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Lucy’s Dream and Identity in Jamaica Kincaid’s Lucy The dreams that Lucy dreams in Lucy are meaningful because they subtly represent Lucy’s subconscious struggles against the western metropolitan culture in the United States as well as against her own culture on the small island, Antigua, from which she came. As a whole, the recollection of her dreams is about the cruel and miserable history of her homeland in the present context in which she leads a metropolitan life. The dream that Lewis, her white employer in her city life, chases Lucy is the first one which revives the collective memory of slave girls. The second dream is about daffodils chasing her. The dream implies that the colonial education forced the colonized people to learn the First World ideology and culture. In the third dream, white people on horseback chase her in a field. This dream reminds us of the slave hunters in the African and Caribbean countries. Although all the dreams reveal the sad past of her homeland, Lucy mentions them to proclaim that the painful past will not bind her and her life any more. On the contrary, she assimilates the metropolitan culture and tradition with the island culture and, furthermore, integrates those into her selfhood. In doing so, after getting over the differences between the two heterogeneous worlds, she comes to gain a postcolonial identity. Especially as a decolonized woman, Lucy seeks freedom, justice, and sovereignty. Her decision to become a writer seems to be one of the ways to realize her real dream.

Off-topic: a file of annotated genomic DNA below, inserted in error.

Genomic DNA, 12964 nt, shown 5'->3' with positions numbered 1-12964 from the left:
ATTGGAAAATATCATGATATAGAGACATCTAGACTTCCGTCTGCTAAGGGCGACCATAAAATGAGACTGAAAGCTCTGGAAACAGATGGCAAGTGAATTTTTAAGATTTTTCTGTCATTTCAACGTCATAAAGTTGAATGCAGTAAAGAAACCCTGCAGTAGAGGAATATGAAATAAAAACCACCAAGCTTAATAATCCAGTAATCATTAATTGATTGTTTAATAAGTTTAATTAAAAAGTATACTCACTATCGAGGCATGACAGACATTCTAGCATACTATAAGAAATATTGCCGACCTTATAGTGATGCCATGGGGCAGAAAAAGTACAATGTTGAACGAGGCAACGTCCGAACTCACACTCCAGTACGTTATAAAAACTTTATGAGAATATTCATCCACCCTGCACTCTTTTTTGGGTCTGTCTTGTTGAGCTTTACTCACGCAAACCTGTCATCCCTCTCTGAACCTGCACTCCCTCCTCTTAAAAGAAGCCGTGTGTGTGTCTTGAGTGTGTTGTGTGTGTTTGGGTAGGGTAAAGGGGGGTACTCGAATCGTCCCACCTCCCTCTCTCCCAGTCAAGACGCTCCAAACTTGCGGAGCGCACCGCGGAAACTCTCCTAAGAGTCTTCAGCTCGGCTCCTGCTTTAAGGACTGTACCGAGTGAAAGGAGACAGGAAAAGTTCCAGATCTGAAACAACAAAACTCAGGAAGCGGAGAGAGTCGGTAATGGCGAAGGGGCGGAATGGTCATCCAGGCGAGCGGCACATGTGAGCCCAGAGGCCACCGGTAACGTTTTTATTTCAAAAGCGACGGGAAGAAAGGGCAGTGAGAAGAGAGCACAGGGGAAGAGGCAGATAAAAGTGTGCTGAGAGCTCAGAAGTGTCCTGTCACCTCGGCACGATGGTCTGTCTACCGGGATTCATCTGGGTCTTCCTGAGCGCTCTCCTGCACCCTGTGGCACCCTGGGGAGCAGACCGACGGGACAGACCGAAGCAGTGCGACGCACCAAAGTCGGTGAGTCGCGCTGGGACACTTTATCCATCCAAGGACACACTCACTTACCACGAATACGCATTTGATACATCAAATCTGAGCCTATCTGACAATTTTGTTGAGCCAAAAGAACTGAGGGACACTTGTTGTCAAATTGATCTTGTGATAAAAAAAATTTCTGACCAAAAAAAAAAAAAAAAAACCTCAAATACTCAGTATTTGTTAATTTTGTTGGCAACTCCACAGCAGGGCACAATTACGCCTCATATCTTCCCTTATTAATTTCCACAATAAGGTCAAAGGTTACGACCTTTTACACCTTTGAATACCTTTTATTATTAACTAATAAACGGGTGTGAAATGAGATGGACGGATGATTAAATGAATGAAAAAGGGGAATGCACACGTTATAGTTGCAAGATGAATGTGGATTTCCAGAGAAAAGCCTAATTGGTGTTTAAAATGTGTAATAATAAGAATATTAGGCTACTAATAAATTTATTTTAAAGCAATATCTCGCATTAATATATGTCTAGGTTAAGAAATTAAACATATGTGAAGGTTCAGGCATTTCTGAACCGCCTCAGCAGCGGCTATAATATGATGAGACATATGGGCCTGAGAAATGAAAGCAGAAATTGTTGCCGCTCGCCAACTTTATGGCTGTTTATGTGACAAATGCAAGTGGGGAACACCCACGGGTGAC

Lucy’s Dream and Identity in Jamaica Kincaid’s Lucy The dreams that Lucy dreams in Lucy are meaningful because they subtly represent Lucy’s subconscious struggles against the western metropolitan culture in the United States as well as against her own culture on the small island, Antigua, from which she came. As a whole, the recollection of her dreams is about the cruel and miserable history of her homeland in the present context in which she leads a metropolitan life. The dream that Lewis, her white employer in her city life, chases Lucy is the first one which revives the collective memory of slave girls. The second dream is about daffodils chasing her. The dream implies that the colonial education forced the colonized people to learn the First World ideology and culture. In the third dream, white people on horseback chase her in a field. This dream reminds us of the slave hunters in the African and Caribbean countries. Although all the dreams reveal the sad past of her homeland, Lucy mentions them to proclaim that the painful past will not bind her and her life any more. On the contrary, she assimilates the metropolitan culture and tradition with the island culture and, furthermore, integrates those into her selfhood. In doing so, after getting over the differences between the two heterogeneous worlds, she comes to gain a postcolonial identity. Especially as a decolonized woman, Lucy seeks freedom, justice, and sovereignty. Her decision to become a writer seems to be one of the ways to realize her real dream.